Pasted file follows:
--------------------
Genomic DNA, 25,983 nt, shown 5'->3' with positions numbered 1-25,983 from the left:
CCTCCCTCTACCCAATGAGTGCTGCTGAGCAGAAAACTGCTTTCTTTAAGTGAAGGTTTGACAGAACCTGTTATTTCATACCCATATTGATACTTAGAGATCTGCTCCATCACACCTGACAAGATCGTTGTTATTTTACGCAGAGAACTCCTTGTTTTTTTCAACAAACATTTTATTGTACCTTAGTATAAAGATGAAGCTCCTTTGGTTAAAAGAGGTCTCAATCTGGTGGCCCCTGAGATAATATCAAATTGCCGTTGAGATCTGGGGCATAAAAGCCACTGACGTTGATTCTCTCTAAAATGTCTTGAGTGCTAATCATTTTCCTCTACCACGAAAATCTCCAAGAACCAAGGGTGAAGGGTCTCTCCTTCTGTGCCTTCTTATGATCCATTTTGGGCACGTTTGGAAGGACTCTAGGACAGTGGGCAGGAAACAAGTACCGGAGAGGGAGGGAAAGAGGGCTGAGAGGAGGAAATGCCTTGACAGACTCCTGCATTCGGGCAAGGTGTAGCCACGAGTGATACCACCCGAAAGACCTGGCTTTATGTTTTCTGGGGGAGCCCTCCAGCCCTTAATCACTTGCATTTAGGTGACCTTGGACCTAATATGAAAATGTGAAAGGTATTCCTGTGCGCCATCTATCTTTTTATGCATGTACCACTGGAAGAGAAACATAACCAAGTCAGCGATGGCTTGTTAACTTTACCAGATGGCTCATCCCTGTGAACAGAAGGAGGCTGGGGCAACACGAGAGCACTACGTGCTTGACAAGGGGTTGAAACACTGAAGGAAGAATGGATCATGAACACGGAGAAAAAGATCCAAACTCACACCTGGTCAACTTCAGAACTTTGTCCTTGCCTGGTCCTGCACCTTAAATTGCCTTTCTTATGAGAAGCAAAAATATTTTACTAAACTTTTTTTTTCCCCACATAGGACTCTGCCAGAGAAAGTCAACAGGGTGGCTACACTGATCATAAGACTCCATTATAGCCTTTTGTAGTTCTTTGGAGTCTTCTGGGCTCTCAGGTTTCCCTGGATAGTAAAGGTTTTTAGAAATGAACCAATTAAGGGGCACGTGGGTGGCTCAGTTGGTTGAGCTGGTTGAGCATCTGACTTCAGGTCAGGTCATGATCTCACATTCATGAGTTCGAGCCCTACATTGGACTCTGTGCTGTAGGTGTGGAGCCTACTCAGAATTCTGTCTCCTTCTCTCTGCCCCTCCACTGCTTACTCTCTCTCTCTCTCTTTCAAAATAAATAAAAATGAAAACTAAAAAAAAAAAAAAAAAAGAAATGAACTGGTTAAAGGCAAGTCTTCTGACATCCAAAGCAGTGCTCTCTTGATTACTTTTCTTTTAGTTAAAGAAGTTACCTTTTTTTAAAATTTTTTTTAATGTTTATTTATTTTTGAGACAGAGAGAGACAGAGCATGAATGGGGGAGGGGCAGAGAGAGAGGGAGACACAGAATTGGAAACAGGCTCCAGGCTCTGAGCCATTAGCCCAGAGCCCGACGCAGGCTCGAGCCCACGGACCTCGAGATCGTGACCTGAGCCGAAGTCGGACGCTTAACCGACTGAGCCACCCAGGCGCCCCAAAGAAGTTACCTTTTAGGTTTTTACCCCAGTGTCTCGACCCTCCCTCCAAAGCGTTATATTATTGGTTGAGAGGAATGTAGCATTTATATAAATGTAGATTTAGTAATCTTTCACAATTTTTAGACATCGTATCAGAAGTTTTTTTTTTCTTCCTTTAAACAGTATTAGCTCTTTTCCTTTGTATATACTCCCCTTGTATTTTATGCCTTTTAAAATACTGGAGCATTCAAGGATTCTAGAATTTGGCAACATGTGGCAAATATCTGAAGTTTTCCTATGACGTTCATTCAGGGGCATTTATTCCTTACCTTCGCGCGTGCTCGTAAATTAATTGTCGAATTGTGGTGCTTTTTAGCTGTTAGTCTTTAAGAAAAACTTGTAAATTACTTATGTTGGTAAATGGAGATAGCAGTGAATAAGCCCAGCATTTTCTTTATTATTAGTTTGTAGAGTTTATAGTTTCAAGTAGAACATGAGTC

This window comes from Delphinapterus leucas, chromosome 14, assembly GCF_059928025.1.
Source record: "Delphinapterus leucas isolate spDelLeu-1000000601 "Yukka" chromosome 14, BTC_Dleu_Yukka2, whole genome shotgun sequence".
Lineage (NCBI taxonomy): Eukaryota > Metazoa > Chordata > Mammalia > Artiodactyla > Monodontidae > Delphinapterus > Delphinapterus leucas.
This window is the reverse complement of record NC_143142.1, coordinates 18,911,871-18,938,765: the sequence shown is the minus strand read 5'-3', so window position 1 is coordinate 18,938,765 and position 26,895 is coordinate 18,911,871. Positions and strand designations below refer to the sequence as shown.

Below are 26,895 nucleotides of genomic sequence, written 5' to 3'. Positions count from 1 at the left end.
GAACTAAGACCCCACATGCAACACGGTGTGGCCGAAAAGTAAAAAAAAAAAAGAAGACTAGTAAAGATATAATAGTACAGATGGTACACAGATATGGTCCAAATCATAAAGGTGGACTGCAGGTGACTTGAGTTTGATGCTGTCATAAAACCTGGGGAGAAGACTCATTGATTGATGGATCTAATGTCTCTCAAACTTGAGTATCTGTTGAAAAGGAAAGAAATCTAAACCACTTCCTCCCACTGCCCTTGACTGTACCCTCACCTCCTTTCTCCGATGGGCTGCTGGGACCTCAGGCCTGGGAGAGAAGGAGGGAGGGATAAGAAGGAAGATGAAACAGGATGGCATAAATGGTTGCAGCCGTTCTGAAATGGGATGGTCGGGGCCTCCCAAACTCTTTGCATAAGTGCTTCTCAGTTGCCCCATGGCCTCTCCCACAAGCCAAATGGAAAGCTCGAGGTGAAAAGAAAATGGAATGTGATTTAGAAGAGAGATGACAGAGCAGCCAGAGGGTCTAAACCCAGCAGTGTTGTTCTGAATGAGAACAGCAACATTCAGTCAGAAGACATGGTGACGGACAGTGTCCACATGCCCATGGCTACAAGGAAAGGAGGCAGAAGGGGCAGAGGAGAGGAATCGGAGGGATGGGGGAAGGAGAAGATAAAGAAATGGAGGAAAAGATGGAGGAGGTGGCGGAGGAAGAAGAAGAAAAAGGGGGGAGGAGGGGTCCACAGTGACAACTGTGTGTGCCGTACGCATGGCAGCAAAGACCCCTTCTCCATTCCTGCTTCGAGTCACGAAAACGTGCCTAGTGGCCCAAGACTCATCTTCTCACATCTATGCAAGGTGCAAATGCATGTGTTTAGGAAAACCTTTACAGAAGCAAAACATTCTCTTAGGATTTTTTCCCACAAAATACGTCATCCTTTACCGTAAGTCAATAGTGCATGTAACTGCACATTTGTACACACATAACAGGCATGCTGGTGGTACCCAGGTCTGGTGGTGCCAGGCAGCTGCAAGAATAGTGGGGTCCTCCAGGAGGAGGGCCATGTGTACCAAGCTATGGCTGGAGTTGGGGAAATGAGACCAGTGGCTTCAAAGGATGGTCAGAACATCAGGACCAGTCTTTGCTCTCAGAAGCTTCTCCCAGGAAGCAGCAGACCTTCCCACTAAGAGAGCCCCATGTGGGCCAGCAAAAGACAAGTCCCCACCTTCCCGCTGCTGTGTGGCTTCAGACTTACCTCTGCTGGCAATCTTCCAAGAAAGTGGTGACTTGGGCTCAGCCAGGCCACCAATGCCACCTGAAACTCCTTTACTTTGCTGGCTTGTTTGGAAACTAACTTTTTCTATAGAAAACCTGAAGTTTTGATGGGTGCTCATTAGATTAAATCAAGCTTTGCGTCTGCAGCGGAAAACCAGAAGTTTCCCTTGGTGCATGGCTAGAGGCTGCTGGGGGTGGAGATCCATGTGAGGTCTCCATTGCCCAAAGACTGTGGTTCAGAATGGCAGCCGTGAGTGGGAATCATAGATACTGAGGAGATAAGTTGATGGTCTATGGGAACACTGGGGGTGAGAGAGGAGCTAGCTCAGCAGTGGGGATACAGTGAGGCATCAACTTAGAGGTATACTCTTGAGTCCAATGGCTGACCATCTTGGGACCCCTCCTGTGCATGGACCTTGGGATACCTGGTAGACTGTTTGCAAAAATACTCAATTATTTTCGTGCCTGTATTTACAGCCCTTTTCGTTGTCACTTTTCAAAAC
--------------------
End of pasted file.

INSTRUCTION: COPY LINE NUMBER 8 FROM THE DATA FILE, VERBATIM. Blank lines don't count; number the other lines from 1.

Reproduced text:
GAACTAAGACCCCACATGCAACACGGTGTGGCCGAAAAGTAAAAAAAAAAAAGAAGACTAGTAAAGATATAATAGTACAGATGGTACACAGATATGGTCCAAATCATAAAGGTGGACTGCAGGTGACTTGAGTTTGATGCTGTCATAAAACCTGGGGAGAAGACTCATTGATTGATGGATCTAATGTCTCTCAAACTTGAGTATCTGTTGAAAAGGAAAGAAATCTAAACCACTTCCTCCCACTGCCCTTGACTGTACCCTCACCTCCTTTCTCCGATGGGCTGCTGGGACCTCAGGCCTGGGAGAGAAGGAGGGAGGGATAAGAAGGAAGATGAAACAGGATGGCATAAATGGTTGCAGCCGTTCTGAAATGGGATGGTCGGGGCCTCCCAAACTCTTTGCATAAGTGCTTCTCAGTTGCCCCATGGCCTCTCCCACAAGCCAAATGGAAAGCTCGAGGTGAAAAGAAAATGGAATGTGATTTAGAAGAGAGATGACAGAGCAGCCAGAGGGTCTAAACCCAGCAGTGTTGTTCTGAATGAGAACAGCAACATTCAGTCAGAAGACATGGTGACGGACAGTGTCCACATGCCCATGGCTACAAGGAAAGGAGGCAGAAGGGGCAGAGGAGAGGAATCGGAGGGATGGGGGAAGGAGAAGATAAAGAAATGGAGGAAAAGATGGAGGAGGTGGCGGAGGAAGAAGAAGAAAAAGGGGGGAGGAGGGGTCCACAGTGACAACTGTGTGTGCCGTACGCATGGCAGCAAAGACCCCTTCTCCATTCCTGCTTCGAGTCACGAAAACGTGCCTAGTGGCCCAAGACTCATCTTCTCACATCTATGCAAGGTGCAAATGCATGTGTTTAGGAAAACCTTTACAGAAGCAAAACATTCTCTTAGGATTTTTTCCCACAAAATACGTCATCCTTTACCGTAAGTCAATAGTGCATGTAACTGCACATTTGTACACACATAACAGGCATGCTGGTGGTACCCAGGTCTGGTGGTGCCAGGCAGCTGCAAGAATAGTGGGGTCCTCCAGGAGGAGGGCCATGTGTACCAAGCTATGGCTGGAGTTGGGGAAATGAGACCAGTGGCTTCAAAGGATGGTCAGAACATCAGGACCAGTCTTTGCTCTCAGAAGCTTCTCCCAGGAAGCAGCAGACCTTCCCACTAAGAGAGCCCCATGTGGGCCAGCAAAAGACAAGTCCCCACCTTCCCGCTGCTGTGTGGCTTCAGACTTACCTCTGCTGGCAATCTTCCAAGAAAGTGGTGACTTGGGCTCAGCCAGGCCACCAATGCCACCTGAAACTCCTTTACTTTGCTGGCTTGTTTGGAAACTAACTTTTTCTATAGAAAACCTGAAGTTTTGATGGGTGCTCATTAGATTAAATCAAGCTTTGCGTCTGCAGCGGAAAACCAGAAGTTTCCCTTGGTGCATGGCTAGAGGCTGCTGGGGGTGGAGATCCATGTGAGGTCTCCATTGCCCAAAGACTGTGGTTCAGAATGGCAGCCGTGAGTGGGAATCATAGATACTGAGGAGATAAGTTGATGGTCTATGGGAACACTGGGGGTGAGAGAGGAGCTAGCTCAGCAGTGGGGATACAGTGAGGCATCAACTTAGAGGTATACTCTTGAGTCCAATGGCTGACCATCTTGGGACCCCTCCTGTGCATGGACCTTGGGATACCTGGTAGACTGTTTGCAAAAATACTCAATTATTTTCGTGCCTGTATTTACAGCCCTTTTCGTTGTCACTTTTCAAAAC